Story Title: Freshmen Flu!
Reviewer: Paul Sebert
Written by: Fiona Avery
Penciled by: Diego Olmos
Inked by: Jimmy Palmiotti
Colored by: Laurie Kronenberg
Lettered by: Clem Robbins
Editor: Nachie Castro
Publisher: Marvel Comics
For the past few years Marvel Comics has been trying to reach out to younger readers with a variety of new series and imprints aimed at younger readers, but alas have proven to have rotten luck. It’s not that they haven’t been putting good comics, in fact some of the freshest books in recent years (i.e.: Runaways, Sentinel) have come from these noble intentions, but alas Marvel’s never quite had the right product in the right place at the right time. Blame a cynical fan base in the direct market, poor marketing, or a generation of readers who just aren’t going into comic stores, but I honestly can’t blame Marvel for having it’s heart in the right place. Still with recent successes in the digest format, it has become apparent that Marvel will sooner or later have a breakout series. It’s just a matter of time.
One of this year’s batch of new launches is AraÃƒÂ±a: The Heart of The Spider, starring the Anya Corazon character who first debuted in Amazing Fantasy (which is being changed into a “Showcase” style series for new and revamped characters.) AraÃƒÂ±a’s introductory arc in Amazing Fantasy was an entertaining, but cluttered affair that suffered from an all too slow pace. The first issue of AraÃƒÂ±a fixes a number of the problems the earlier mini-series by cutting strait to the action. We are re-introduced to Anya in a sequence in which our heroine must deal with an a group of thugs while fighting off a case of the flu. The meat of the issue revolves with Anya and her mentor figure Miguel dealing with corrupt judge who has ties to the nefarious Sisterhood of the Wasp. It’s a good introduction to the book’s cast and Avery supplies a few solid exchanges of dialog. I particularly liked the scene in which Miguel and Anya bluffed a mook into giving away some information on his boss.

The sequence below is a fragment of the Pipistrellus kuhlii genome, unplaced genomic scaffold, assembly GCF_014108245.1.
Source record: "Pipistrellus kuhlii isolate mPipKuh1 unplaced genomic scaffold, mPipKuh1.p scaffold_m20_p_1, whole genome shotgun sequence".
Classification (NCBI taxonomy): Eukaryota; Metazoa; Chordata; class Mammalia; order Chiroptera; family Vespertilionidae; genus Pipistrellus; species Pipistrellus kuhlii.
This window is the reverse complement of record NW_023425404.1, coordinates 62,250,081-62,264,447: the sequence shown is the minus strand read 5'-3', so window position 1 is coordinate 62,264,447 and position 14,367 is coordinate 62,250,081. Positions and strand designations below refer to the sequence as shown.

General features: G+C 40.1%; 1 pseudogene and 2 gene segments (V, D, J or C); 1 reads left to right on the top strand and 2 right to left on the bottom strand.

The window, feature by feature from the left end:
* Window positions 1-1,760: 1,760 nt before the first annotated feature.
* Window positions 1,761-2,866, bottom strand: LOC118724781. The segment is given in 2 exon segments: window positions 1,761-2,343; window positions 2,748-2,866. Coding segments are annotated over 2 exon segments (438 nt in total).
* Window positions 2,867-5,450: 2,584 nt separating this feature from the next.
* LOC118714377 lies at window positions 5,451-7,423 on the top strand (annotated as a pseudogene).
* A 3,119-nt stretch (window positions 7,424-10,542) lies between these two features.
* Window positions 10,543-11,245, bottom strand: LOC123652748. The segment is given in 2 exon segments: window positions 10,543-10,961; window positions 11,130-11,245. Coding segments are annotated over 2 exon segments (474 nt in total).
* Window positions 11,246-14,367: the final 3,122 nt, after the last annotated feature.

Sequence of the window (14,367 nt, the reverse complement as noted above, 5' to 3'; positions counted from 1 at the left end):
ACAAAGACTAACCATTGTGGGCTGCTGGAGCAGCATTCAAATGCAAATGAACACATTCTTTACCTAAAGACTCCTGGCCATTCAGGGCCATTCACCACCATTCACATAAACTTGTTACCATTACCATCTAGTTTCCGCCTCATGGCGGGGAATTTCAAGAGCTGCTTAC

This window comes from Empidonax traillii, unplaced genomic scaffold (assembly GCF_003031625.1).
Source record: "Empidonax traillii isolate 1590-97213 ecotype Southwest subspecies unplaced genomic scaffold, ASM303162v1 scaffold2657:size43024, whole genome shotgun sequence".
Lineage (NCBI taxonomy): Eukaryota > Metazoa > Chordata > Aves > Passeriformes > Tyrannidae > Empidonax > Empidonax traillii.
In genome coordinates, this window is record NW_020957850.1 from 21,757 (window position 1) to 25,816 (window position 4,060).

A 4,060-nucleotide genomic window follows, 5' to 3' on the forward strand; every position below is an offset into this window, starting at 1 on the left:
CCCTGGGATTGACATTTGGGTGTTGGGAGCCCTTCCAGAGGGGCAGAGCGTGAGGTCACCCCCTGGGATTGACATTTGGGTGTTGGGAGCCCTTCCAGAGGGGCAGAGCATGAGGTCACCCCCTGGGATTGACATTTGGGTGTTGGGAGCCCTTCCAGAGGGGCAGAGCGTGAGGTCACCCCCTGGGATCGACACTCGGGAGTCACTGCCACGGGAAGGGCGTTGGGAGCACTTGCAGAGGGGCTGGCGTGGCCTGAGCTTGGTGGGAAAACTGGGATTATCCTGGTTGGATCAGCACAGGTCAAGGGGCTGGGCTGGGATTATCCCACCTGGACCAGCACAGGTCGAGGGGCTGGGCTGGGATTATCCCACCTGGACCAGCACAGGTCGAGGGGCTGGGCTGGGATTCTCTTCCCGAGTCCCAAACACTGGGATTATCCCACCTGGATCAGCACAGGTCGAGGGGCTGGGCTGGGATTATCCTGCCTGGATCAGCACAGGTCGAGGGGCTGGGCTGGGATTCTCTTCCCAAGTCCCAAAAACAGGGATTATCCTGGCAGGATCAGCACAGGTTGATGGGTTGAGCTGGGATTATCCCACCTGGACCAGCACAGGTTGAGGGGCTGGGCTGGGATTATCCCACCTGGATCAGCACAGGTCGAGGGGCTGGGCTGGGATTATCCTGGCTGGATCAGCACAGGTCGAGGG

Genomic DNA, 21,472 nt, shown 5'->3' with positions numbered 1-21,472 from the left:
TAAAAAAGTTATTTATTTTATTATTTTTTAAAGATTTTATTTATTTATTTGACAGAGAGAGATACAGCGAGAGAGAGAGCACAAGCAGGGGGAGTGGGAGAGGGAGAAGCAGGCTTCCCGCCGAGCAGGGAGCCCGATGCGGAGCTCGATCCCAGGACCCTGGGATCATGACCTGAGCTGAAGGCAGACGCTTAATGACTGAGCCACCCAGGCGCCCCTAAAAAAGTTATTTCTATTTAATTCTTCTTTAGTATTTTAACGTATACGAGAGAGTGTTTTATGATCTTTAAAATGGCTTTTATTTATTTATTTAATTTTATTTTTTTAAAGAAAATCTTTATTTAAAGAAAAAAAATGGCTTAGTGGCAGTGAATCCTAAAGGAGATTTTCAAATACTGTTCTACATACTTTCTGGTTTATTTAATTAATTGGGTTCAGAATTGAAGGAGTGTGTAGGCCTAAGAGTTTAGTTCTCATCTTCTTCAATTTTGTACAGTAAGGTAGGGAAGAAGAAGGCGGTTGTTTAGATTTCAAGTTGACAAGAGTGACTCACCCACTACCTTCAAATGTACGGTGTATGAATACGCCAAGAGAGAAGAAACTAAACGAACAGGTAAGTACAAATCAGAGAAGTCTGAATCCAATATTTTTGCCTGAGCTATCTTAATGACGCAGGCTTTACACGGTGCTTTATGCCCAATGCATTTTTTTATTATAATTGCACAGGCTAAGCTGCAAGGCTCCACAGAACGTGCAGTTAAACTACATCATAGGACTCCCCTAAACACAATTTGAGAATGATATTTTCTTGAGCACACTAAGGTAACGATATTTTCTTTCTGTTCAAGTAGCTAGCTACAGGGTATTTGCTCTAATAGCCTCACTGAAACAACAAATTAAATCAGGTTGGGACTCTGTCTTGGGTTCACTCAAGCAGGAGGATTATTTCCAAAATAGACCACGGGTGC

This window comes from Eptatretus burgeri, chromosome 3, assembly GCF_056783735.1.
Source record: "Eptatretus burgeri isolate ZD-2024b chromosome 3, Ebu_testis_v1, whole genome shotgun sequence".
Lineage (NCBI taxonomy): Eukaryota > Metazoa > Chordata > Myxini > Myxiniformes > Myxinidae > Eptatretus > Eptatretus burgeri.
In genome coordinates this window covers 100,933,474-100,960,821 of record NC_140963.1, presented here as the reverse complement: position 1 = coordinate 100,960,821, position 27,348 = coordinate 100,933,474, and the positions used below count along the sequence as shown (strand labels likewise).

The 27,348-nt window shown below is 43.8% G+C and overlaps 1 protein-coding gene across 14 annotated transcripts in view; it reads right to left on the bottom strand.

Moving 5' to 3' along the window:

Still there are a few plot points from the original arc on Amazing Fantasy that still need to be wrapped up. Namely we’re still not sure what exactly the Sisterhood of the Wasp are doing that is so evil? Also why an organization with the word “Sisterhood” in the title be composed primarily of males? Who exactly runs Web Corps now that Ezekiel is gone? I guess alas some things must wait.
While artist Mark Brooks who handled much of the Amazing Fantasy arc isn’t on board for this arc, Roger Cruz does provide a more than serviceable substitute. While Cruz draws roughly the same style as Brooks, he seems to add some more animated touches resulting in a book that resembles a mixture of shonen manga and the Hispanic graffiti style used by artists such as Humberto Ramos. AraÃƒÂ±a’s character design is striking and in my books one of the best ones to come out of Marvel in recent years. I imagine that her armored up alter-ego is probably going to be one of those love it or hate it character costumes. However while the design takes cues from such Japanese franchises as The Guyver and Kamen Rider, it certainly looks like nothing else in mainstream superhero comics.
I imagine that the adolescent girls who are thumbing through Tokyopop titles, and the younger crowd who read W.I.T.C.H will probably enjoy this book if they discover it. The big question is will they find it? As far as first issues go the first episode of Anya’s ongoing series still isn’t quite as good as Runaways or Sentinel, but this issue was still pretty enjoyable and worth giving a trial run.